Israeli diplomat in Ireland advises 'shaming' activists
ISRAEL’S DEPUTY ambassador to Ireland sent an email to colleagues in the Israeli foreign ministry suggesting it “humiliate and shame” Israeli activists sympathetic to the Palestinians and claiming their activism was rooted in psychological problems.
Israel’s Channel 10 News reported that Nurit Tinari Modai, who is cultural officer at the embassy and is married to ambassador Boaz Modai, advised that the foreign ministry should adopt a new strategy in which it would “try to hit [the activists’] soft underbellies, to publish their photographs.”
This, she wrote, might “cause embarrassment for their friends in Israel and their family” and sow suspicion among non-Israeli activists that “they may actually be working on behalf of Mossad” (the Israeli intelligence agency).
The channel, which described Ms Tinari Modai’s comments as an “exceptional statement” from a senior diplomat, quoted her claiming that such activism arises from psychological issues.
“The activity of those activists against the state is, in my evaluation, not necessarily ideological (!) but grounded in psychological reasons, (generally of disappointment with the parents, [or] sexual identity problems) or the need to obtain a residency visa in one of the countries in Europe,” she wrote.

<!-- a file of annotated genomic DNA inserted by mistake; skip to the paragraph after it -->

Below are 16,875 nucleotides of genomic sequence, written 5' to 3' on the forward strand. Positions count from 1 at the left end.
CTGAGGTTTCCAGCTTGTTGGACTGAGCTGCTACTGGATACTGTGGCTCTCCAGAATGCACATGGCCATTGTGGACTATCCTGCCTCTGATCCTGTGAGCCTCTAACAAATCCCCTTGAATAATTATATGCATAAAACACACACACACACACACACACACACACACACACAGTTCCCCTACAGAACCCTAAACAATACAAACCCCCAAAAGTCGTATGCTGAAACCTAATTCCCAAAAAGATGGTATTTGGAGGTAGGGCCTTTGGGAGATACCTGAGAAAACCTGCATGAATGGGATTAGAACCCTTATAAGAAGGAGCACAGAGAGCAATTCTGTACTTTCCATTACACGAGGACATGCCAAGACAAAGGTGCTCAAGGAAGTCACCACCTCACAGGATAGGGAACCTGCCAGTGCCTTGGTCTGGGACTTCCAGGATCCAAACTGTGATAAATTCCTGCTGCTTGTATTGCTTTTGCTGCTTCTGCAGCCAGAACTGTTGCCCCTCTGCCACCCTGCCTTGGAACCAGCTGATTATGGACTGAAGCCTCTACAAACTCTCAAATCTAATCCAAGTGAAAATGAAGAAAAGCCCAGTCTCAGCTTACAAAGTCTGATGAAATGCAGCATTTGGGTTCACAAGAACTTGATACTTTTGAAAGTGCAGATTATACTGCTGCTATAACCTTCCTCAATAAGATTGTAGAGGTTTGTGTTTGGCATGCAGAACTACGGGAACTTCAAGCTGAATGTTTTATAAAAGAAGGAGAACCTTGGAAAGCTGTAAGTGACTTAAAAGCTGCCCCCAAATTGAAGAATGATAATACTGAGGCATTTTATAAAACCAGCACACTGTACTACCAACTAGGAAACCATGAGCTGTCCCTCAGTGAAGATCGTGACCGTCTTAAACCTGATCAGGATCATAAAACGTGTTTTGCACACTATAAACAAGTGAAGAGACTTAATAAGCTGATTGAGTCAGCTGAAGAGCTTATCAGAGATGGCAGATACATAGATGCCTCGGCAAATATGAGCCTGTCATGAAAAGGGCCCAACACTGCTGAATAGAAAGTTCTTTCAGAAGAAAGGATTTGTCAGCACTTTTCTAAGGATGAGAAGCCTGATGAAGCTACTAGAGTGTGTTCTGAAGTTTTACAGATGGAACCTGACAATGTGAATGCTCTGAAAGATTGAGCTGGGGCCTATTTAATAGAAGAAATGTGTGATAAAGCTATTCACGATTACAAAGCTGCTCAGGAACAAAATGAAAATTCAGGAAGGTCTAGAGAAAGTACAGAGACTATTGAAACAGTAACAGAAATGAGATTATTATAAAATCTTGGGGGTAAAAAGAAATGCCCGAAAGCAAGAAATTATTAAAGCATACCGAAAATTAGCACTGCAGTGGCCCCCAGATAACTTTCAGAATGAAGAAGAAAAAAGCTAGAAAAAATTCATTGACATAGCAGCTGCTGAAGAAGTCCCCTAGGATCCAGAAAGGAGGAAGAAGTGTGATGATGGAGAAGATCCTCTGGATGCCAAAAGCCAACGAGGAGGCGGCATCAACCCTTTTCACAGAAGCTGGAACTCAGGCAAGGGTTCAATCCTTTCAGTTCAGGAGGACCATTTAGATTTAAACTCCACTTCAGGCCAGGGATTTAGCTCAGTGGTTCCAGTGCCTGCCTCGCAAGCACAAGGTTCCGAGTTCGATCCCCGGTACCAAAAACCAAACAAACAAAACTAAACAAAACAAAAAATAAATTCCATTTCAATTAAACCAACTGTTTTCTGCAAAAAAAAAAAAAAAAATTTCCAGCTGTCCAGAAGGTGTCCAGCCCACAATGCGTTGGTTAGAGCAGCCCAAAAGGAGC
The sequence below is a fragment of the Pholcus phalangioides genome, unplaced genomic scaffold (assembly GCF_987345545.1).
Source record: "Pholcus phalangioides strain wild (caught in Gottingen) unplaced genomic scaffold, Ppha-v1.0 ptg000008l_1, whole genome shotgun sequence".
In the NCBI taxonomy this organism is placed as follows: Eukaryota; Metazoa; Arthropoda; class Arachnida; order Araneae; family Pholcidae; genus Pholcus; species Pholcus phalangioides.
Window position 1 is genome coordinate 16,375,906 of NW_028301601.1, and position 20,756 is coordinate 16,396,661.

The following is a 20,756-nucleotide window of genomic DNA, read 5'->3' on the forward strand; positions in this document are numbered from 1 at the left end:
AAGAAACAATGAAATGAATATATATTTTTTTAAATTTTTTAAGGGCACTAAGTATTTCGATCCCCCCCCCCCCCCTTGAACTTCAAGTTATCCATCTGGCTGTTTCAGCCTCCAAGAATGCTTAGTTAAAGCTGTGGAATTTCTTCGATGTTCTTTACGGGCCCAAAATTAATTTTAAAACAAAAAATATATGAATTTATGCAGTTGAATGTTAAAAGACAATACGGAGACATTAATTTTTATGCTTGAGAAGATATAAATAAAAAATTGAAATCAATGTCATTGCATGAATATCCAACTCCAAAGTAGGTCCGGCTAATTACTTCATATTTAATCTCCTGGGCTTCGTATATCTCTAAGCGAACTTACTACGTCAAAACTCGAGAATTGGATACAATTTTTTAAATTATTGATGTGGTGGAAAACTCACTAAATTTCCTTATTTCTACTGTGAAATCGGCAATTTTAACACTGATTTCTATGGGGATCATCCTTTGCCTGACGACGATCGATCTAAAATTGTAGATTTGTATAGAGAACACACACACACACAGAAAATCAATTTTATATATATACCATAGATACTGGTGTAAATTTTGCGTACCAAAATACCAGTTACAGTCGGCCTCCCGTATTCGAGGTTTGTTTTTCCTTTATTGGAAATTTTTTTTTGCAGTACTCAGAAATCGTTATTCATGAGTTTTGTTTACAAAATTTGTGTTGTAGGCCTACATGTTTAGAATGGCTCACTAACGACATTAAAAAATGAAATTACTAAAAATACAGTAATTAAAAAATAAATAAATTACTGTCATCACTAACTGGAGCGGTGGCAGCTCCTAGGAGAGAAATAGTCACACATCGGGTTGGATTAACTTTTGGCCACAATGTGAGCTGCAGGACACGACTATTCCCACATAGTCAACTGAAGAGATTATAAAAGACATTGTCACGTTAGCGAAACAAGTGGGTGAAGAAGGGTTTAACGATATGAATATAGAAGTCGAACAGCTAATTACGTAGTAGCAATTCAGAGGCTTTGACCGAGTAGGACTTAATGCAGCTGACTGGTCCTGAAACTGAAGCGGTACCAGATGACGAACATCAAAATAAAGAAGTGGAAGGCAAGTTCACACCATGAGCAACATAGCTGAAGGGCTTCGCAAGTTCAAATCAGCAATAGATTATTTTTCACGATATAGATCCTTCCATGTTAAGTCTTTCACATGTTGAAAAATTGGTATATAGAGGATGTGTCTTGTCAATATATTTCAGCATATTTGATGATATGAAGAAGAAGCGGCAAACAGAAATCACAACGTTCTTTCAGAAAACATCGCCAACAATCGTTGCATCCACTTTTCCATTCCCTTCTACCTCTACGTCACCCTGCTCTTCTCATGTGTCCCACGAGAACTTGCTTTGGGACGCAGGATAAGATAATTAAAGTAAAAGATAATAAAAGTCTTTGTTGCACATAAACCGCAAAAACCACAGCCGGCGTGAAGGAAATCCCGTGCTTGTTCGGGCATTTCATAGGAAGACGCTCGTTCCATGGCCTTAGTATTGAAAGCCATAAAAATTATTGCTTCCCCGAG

The channel reported that the Israeli foreign ministry was taken aback by the content of the leaked correspondence. It quoted an official statement from the ministry in which it said that while it tries to combat “delegitimisation” of Israel internationally, it does not “engage in witch-hunts”.
In a statement, the Israeli embassy acknowledged the authenticity of the email but claimed Ms Tinari Modai’s remarks were in jest. “The incident referred to was not a serious discussion of policy at an official level. It was a private joke, sent by private email, which unfortunately was leaked,” it said. Recently, Ms Tinari Modai used the embassy’s official Facebook account to describe campaigners calling for a boycott of Israel as “Israeli self-haters and anti-Semites”.
Martin O’Quigley, chair of the Ireland-Palestine Solidarity Campaign, criticised what he said was an attempt to “attack human rights activists’ characters and motivations”. He said the proposal chimed with Israeli think-tank the Reut Institute advocating a campaign of “sabotage”, “attack” and “naming and shaming” of pro-Palestinian activists.